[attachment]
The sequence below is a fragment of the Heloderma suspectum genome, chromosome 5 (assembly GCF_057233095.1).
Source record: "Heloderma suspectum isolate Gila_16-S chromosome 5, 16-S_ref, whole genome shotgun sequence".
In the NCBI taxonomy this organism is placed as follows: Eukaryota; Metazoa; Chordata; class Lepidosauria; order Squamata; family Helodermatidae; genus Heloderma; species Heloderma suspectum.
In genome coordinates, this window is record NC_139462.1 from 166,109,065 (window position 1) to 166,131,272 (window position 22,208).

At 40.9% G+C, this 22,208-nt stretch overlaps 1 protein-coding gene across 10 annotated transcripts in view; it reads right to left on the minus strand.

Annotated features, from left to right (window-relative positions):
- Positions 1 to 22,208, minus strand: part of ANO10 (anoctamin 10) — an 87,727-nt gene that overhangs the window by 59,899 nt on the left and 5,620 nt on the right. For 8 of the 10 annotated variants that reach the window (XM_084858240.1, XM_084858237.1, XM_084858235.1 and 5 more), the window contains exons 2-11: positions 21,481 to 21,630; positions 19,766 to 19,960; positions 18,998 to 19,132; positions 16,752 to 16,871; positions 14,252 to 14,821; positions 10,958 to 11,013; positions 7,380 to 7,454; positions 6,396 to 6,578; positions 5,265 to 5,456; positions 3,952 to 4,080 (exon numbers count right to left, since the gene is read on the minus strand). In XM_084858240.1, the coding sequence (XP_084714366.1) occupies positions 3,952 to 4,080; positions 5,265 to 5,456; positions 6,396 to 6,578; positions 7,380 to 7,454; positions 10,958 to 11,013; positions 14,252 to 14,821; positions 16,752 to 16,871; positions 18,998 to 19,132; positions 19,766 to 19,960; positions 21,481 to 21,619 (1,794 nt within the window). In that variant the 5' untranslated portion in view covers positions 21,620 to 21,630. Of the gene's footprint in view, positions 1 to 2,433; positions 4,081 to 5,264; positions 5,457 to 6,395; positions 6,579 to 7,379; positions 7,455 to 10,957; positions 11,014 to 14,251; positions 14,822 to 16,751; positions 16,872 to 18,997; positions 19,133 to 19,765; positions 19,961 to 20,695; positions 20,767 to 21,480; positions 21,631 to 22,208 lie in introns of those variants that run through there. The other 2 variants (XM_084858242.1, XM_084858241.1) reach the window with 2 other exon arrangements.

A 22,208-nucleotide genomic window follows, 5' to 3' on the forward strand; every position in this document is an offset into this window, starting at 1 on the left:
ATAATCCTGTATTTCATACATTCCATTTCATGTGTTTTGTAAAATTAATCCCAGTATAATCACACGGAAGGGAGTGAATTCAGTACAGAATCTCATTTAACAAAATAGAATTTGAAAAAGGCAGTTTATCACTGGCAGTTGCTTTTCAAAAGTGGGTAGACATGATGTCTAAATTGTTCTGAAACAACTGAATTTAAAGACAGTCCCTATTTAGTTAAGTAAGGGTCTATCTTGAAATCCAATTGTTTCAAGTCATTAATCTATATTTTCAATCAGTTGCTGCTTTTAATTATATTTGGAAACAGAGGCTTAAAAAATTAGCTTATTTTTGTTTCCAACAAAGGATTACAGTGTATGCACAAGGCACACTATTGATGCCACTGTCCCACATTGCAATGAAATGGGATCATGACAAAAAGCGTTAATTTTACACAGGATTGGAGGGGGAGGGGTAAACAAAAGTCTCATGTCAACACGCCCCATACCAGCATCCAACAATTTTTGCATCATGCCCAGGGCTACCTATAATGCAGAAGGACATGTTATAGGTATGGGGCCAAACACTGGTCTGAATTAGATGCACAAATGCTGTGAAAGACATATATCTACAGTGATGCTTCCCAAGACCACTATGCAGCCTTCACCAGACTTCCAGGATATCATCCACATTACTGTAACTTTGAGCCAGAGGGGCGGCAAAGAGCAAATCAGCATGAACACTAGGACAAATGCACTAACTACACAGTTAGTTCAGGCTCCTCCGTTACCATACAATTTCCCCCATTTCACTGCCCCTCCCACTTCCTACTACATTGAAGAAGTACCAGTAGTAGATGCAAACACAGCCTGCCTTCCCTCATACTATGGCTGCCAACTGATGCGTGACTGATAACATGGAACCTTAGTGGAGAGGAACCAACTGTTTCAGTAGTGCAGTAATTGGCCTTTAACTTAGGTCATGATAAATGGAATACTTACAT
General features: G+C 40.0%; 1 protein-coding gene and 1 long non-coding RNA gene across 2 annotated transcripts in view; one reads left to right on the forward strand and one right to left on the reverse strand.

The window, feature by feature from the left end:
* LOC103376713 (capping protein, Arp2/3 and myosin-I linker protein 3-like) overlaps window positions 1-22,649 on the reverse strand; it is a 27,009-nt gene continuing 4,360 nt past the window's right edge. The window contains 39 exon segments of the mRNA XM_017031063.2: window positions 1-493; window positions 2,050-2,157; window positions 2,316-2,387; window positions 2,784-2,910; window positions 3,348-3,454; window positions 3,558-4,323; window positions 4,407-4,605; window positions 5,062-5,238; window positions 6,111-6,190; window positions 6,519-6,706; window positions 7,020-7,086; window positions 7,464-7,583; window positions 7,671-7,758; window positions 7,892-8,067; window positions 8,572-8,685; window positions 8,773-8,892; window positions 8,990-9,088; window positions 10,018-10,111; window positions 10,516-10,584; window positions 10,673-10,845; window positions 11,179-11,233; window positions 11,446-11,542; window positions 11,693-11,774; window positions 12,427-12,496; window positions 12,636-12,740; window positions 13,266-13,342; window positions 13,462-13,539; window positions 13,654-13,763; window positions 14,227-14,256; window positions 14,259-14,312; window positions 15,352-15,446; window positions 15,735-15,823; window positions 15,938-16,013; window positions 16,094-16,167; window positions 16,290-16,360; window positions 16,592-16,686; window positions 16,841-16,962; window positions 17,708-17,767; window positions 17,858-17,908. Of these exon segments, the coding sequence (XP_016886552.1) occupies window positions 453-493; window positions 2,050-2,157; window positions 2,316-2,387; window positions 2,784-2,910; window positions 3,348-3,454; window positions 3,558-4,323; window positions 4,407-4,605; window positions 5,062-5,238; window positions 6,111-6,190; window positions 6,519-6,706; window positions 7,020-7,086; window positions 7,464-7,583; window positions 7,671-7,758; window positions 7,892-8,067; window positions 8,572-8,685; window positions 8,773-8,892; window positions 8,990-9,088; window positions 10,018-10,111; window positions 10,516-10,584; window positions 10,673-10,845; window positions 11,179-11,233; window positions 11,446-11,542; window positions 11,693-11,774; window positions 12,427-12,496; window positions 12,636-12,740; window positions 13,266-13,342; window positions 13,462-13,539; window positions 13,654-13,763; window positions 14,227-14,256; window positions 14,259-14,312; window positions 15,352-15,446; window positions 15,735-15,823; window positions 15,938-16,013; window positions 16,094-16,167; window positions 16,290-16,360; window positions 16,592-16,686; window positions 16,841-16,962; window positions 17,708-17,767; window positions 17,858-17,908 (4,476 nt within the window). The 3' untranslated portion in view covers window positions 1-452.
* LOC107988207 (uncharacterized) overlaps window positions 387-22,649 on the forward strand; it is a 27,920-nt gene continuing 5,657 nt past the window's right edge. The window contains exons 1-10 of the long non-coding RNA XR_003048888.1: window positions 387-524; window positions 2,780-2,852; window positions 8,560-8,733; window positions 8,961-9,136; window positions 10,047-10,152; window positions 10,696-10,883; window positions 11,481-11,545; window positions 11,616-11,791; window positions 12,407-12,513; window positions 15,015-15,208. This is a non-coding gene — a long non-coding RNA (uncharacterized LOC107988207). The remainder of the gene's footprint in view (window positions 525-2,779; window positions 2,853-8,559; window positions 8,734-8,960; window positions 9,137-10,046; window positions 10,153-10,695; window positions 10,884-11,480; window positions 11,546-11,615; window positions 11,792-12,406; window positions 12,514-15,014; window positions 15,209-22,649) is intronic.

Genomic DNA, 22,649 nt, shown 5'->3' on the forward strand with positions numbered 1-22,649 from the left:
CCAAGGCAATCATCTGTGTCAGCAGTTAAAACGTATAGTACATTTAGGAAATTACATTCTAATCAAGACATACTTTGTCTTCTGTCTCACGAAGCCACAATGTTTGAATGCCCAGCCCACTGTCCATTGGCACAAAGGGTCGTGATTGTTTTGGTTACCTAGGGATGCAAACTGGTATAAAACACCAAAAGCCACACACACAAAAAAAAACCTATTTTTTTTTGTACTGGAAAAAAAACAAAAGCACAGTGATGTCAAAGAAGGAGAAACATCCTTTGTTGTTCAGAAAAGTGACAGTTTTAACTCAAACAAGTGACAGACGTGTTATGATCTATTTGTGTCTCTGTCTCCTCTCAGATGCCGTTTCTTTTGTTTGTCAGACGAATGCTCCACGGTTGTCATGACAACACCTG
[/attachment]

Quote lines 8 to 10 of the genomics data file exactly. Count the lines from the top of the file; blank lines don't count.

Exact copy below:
A 22,208-nucleotide genomic window follows, 5' to 3' on the forward strand; every position in this document is an offset into this window, starting at 1 on the left:
ATAATCCTGTATTTCATACATTCCATTTCATGTGTTTTGTAAAATTAATCCCAGTATAATCACACGGAAGGGAGTGAATTCAGTACAGAATCTCATTTAACAAAATAGAATTTGAAAAAGGCAGTTTATCACTGGCAGTTGCTTTTCAAAAGTGGGTAGACATGATGTCTAAATTGTTCTGAAACAACTGAATTTAAAGACAGTCCCTATTTAGTTAAGTAAGGGTCTATCTTGAAATCCAATTGTTTCAAGTCATTAATCTATATTTTCAATCAGTTGCTGCTTTTAATTATATTTGGAAACAGAGGCTTAAAAAATTAGCTTATTTTTGTTTCCAACAAAGGATTACAGTGTATGCACAAGGCACACTATTGATGCCACTGTCCCACATTGCAATGAAATGGGATCATGACAAAAAGCGTTAATTTTACACAGGATTGGAGGGGGAGGGGTAAACAAAAGTCTCATGTCAACACGCCCCATACCAGCATCCAACAATTTTTGCATCATGCCCAGGGCTACCTATAATGCAGAAGGACATGTTATAGGTATGGGGCCAAACACTGGTCTGAATTAGATGCACAAATGCTGTGAAAGACATATATCTACAGTGATGCTTCCCAAGACCACTATGCAGCCTTCACCAGACTTCCAGGATATCATCCACATTACTGTAACTTTGAGCCAGAGGGGCGGCAAAGAGCAAATCAGCATGAACACTAGGACAAATGCACTAACTACACAGTTAGTTCAGGCTCCTCCGTTACCATACAATTTCCCCCATTTCACTGCCCCTCCCACTTCCTACTACATTGAAGAAGTACCAGTAGTAGATGCAAACACAGCCTGCCTTCCCTCATACTATGGCTGCCAACTGATGCGTGACTGATAACATGGAACCTTAGTGGAGAGGAACCAACTGTTTCAGTAGTGCAGTAATTGGCCTTTAACTTAGGTCATGATAAATGGAATACTTACAT
General features: G+C 40.0%; 1 protein-coding gene and 1 long non-coding RNA gene across 2 annotated transcripts in view; one reads left to right on the forward strand and one right to left on the reverse strand.